Influence of bacterial endotoxin on radiation-induced activation of human endothelial cells in vitro and in vivo: Protective role of IL-10

Gunther Eissner, Heidrun Lindner, Uta Behrends, Walter Kölch, Anja Hieke, Ines Klauke, Georg W. Bornkamm, Ernst Holler

Research output: Contribution to journalArticlepeer-review

40 Scopus citations


Previous work from our group has contributed to demonstrate the role of conditioning related release of proinflammatory cytokines in induction of acute graft-versus-host disease (GVHD) following allogeneic bone marrow transplantation (BMT). In the present report we show that ionizing radiation (IR) in a clinical relevant dose upregulates intercellular adhesion molecule 1 (ICAM-1) on cultured human microvascular endothelial cells (HMEC). Bacterial endotoxin (lipopolysaccharide, LPS) in a concentration corresponding to serum levels seen during clinical endotoxemia, is capable of further enhancing ICAM-1 expression on irradiated cells. Adhesion assays with freshly isolated peripheral blood mononuclear cells (PBMC) revealed that increased ICAM-1 expression on IR-treated endothelial cells led to an increased adhesion of PBMC. Again, this effect could be superinduced by LPS. Recombinant human interleukin 10 (IL-10), an antagonistic cytokine known to function as an LPS antagonist, was able to counteract the LPS-mediated enhancement of IR-triggered ICAM-1 induction and PBMC adhesion. In contrast, IL-10 could not inhibit irradiation caused effects. IL-10 seemed to interfere with the translocation of preformed intracellular ICAM-1 to the cell membrane. To investigate whether this superinductive function of IR and LPS on endothelial cells is of clinical relevance, mice were treated with total body irradiation (TBI) and inoculated with a single dose of LPS. Immunohistochemical analyses of murine tissues demonstrated that LPS superinduces IR-triggered ICAM-1 also in vivo. These findings may be of clinical importance as they suggest that the endothelium is activated after radiotherapy or TBI used for conditioning in bone marrow transplantation. The activated endothelium in turn may facilitate the accumulation of effector cells at sites of inflammation.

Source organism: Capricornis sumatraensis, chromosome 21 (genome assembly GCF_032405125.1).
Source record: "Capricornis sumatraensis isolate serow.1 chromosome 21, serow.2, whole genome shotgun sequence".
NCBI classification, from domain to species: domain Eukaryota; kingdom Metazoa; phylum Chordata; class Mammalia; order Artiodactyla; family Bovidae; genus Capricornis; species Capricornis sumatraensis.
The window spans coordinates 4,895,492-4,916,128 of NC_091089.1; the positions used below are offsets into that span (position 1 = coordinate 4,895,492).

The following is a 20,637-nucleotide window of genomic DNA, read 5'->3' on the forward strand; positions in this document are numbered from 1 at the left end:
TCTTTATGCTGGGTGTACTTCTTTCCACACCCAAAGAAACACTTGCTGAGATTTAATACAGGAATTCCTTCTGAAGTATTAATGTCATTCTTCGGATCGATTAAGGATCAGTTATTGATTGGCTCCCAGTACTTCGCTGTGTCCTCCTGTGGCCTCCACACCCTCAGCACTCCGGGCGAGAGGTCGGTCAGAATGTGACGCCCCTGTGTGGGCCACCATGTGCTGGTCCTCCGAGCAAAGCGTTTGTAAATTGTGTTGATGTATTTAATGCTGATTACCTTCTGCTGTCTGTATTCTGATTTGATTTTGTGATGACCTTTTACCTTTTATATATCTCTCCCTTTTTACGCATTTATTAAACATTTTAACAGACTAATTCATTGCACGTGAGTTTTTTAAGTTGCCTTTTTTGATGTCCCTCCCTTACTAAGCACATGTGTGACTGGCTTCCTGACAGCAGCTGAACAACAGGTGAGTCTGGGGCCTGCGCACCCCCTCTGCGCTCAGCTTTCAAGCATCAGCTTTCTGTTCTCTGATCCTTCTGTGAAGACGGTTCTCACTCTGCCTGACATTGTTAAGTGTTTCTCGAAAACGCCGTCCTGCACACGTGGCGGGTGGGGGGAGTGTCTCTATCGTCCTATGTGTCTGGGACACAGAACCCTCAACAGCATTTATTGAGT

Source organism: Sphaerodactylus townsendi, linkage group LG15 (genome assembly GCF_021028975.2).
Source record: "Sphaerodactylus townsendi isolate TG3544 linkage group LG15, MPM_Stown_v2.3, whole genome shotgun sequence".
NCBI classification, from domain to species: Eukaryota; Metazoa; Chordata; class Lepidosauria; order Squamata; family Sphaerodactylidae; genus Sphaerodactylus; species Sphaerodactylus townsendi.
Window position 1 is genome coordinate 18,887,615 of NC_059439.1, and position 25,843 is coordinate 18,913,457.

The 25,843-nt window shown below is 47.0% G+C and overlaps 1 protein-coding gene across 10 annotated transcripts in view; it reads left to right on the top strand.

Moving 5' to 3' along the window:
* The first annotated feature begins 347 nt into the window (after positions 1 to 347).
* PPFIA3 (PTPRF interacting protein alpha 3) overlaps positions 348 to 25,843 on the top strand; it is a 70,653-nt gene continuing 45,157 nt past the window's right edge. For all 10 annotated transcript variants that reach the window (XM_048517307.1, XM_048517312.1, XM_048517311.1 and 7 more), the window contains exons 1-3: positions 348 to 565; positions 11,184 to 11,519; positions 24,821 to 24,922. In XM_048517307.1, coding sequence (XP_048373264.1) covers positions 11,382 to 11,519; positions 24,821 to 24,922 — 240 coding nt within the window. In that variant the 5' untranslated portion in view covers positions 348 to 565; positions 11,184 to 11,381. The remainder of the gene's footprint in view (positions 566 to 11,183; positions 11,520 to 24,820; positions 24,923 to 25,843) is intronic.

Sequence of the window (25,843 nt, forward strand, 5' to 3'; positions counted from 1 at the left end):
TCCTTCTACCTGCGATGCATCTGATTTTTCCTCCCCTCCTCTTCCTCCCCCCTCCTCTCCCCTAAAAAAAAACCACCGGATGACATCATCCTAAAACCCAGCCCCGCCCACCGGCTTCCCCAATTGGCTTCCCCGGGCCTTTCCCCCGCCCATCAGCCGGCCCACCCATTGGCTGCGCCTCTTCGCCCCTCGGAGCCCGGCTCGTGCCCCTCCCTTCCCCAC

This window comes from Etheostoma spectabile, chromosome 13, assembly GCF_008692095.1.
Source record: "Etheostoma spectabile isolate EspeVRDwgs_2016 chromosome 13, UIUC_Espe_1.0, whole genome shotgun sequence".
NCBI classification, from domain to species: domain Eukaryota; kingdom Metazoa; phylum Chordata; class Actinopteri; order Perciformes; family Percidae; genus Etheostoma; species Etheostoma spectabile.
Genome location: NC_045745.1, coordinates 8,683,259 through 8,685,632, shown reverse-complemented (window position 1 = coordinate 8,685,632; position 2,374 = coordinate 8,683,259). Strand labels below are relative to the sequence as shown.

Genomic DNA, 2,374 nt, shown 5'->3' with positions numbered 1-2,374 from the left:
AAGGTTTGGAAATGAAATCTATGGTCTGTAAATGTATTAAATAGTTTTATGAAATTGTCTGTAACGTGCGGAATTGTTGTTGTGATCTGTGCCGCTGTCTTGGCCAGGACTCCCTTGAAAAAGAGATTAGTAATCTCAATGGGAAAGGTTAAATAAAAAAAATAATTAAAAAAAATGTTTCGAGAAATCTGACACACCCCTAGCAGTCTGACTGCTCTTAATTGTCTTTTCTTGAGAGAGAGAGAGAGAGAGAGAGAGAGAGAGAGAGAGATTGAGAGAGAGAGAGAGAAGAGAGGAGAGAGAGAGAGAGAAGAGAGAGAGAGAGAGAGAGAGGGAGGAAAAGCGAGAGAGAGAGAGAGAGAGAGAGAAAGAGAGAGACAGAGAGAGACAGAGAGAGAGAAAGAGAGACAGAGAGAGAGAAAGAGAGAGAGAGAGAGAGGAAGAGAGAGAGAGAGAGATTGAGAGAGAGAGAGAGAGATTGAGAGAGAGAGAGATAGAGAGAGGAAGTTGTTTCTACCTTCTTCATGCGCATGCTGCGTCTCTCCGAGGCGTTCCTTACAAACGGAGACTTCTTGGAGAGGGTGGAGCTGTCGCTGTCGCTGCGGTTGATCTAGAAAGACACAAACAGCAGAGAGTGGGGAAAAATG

Original languageEnglish
Pages (from-to)819-827
Number of pages9
Issue number6
StatePublished - 27 Sep 1996
Externally publishedYes


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